"Johnson was originally a British subject, but turned renegade, serving as a spy in the war of 1812, in which capacity he is said to have robbed the mails to gain intelligence. He hated his native country with all the bitterness which a renegade alone is capable of feeling. He was one of the earliest agitators upon the American side of the border, and was the one who instigated the destruction of the 'Peel.' A reward was offered by the governments of each country for his apprehension, so he was compelled to take to the islands for safety. Here he continued for several months, though with numbers of hair-breadth escapes, in which he was assisted by his daughter, who seems to have been a noble girl. Many stories are told of remarkable acts performed by him, of his choking up the inlet of the Lake of the Isle with rocks, so as to prevent vessels of any size entering that sheet of water; of his having a skiff in which he could outspeed any ordinary sailing craft, and which he carried bodily across necks of land when his enemies were in pursuit of him, and of his hiding in all manner of out-of-the-way spots, once especially in the Devil's Oven, previously described, to which his daughter, who alone was in his confidence, disguised as a boy, carried provisions. He was finally captured and sent to Albany, where after suffering a slight penalty for his offense, he was subsequently released, although he was always very careful to keep out of the clutch of the indignant Canadians."

Transcribed by Pat Wahl.

The Keokuk County Vigilance Committee 

This was a body of men banded together for the purpose of bringing to justice certain outlaws, who, in former times, infested that region of country, bordering on South Skunk river, and more particularly that locality commonly known as "Brushy Bend."  The association was composed of the best men of that part of the county, and its object was to assist the officers of the civil law in the discharge of their duty, and failing in this, to take the execution of the law into their own hands, and punishing the offenders.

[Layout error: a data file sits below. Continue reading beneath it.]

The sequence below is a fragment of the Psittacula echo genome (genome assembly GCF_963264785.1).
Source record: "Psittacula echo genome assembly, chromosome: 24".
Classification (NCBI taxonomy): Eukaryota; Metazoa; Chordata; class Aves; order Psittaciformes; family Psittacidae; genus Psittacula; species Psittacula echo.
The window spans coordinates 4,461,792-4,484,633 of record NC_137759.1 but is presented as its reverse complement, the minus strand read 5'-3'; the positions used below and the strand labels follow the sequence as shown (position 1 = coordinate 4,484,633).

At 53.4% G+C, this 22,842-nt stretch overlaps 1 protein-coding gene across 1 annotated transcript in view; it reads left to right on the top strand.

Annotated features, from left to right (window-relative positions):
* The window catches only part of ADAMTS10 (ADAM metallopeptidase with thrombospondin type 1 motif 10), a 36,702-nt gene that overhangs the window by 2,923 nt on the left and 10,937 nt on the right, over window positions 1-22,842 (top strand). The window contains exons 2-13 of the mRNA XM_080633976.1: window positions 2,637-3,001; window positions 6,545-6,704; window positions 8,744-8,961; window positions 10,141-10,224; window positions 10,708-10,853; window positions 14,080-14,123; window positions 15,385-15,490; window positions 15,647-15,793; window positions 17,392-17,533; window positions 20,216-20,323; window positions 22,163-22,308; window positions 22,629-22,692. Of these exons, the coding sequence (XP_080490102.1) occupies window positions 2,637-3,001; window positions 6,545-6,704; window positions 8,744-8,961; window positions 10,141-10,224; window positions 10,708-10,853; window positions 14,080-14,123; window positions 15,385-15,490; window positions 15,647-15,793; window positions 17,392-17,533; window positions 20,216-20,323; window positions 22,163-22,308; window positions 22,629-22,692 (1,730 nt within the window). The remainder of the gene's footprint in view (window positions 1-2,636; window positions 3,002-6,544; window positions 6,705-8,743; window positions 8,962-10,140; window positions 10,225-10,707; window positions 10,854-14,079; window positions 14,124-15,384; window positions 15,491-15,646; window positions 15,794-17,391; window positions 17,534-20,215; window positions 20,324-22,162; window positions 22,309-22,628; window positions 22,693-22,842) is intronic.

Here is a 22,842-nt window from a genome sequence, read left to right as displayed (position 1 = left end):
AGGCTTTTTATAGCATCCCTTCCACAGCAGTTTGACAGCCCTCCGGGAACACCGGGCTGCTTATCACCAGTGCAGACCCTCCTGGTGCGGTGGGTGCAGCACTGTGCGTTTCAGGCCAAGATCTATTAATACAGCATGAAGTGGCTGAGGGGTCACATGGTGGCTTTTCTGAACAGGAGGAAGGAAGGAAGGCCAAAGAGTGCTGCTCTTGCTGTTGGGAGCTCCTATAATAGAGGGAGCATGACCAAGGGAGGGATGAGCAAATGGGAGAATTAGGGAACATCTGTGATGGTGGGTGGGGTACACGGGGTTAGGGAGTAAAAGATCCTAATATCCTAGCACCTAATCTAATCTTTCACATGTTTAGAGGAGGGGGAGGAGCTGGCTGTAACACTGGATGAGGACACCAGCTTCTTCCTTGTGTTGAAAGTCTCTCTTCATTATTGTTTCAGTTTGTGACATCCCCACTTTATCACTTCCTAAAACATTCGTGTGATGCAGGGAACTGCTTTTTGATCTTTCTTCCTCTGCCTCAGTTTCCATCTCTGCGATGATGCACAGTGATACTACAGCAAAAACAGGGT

In 1857, that part of the county before referred to had a bad name, on account of a systemized plan of stealing which was carried on.  In some cases oxen and cattle were slaughtered on the premises of the owner, and the meat and hides taken to the adjoining counties and sold.  In other instances horses, saddles, bridles, corn and potatoes were stolen.  The people were very well convinced who the aiders and abettors of these thefts were, and in some cases the proof was sufficient to secure the arrest and trial of certain persons, but in every case the ends of justice were thwarted by the false testimony of the confederates in crime.  In order to protect their property, and free their country from the bad name which fastened itself upon them, certain citizens or Richland and Jackson townships formed a secret organization, and thus met organized theft with organized force.  The organization in Jackson township was separate from the Richland organization, but not independent of it, as both organizations acted in concert, and with the full understanding of the other.

In 1858 a horse was stolen from David Myers, who lived near the Jefferson county line, about half way between Richland and Ioka.  The two organizations before named took the matter in hand, recovered the horse and captured the thief. The latter, however, by the evidence of his confederates, evaded the law, and was released.

There lived in the region of "Brushy Bend," four brothers by the name of Byers, who were implicated in certain thefts, and these four persons, now, were closely watched by the vigilants.